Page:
For the first time in decades, a political crisis has befallen Germany. This is a country that is seen as the anchor of European economy and politics. This has been caused by failed talks on how the government should be formed. This also meant that the country’s chancellor, Angela Merkel was facing the greatest crisis since she joined politics. Experts in Germany say that the failed talks could result in another set of elections. This happens barely 60 days since Angela Merkel secured her fourth term as the German Chancellor. Angela Merkel, on the other hand, is highly regarded as a woman who upholds and protects western values and democracy. While speaking about the issue, the German chancellor said that she was optimistic that she would be able to form a new government. On the other hand, she said that rather than being the head of a minority government, she would prefer the country to vote once again. She was talking to ARD, which is the German public broadcaster. She told her hosts that she didn’t want to rule things out. At the same time, she warned that she didn’t want to sound skeptical. Nonetheless, she revealed that she holds an opinion that new elections would solve the issue once and for all.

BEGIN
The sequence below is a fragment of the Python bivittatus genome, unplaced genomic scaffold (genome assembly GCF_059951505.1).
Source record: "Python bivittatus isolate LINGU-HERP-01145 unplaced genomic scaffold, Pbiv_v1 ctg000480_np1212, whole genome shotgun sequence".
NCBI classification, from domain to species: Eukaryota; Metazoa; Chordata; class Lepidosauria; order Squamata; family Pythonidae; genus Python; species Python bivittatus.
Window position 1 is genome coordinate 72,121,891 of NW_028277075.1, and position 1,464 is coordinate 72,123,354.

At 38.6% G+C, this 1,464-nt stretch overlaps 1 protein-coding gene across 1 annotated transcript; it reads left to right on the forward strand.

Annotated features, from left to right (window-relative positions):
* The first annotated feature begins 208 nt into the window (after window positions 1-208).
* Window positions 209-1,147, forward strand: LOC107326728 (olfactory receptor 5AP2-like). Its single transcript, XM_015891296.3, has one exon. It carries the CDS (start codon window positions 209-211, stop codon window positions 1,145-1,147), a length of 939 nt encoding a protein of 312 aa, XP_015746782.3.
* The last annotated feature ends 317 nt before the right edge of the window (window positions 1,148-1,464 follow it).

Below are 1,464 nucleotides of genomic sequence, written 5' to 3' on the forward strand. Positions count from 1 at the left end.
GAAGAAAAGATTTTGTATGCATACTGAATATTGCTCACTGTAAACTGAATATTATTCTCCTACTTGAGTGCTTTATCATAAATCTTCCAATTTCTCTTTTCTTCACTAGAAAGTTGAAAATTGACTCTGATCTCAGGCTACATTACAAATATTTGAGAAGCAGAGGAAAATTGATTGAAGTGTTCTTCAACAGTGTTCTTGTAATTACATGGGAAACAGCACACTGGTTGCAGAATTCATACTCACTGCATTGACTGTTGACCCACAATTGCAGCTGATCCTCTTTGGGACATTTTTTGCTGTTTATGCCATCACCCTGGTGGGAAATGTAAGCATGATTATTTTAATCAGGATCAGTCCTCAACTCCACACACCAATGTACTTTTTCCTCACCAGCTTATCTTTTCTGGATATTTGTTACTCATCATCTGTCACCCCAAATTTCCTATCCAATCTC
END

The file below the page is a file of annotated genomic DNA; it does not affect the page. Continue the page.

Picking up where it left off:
This comes at a time when the European Union is facing several challenges. For instance, Spain is fighting a separatism action by Catalonia. Another issue affecting Europe is the rising right-wing populism. Finally, Brexit negotiations are also weakening the European Union. The talks to form a government stopped on Sunday when the Free Democrats walked out of the talks. They later released a statement saying that the talks had been marked by mistrust and insincerity. These are words that were further echoed by Thomas Kleine-Brockhoff. He said that neither of the two parties was willing to form the government. For starters, Mr. Thomas works as a director at the German Marshall Fund. He said that this is the first time that the country has found itself in a compromising situation since 1949. He warned that the standoff might be around for an extended period. Berlin Bureau of Der Spiegel deputy chief Christiane Hoffmann said that the unexpected had happened. He compared the moment to the Brexit or the Trump election. Nonetheless, there were people who were not worried about what was happening. Instead, they said that the country was becoming normal.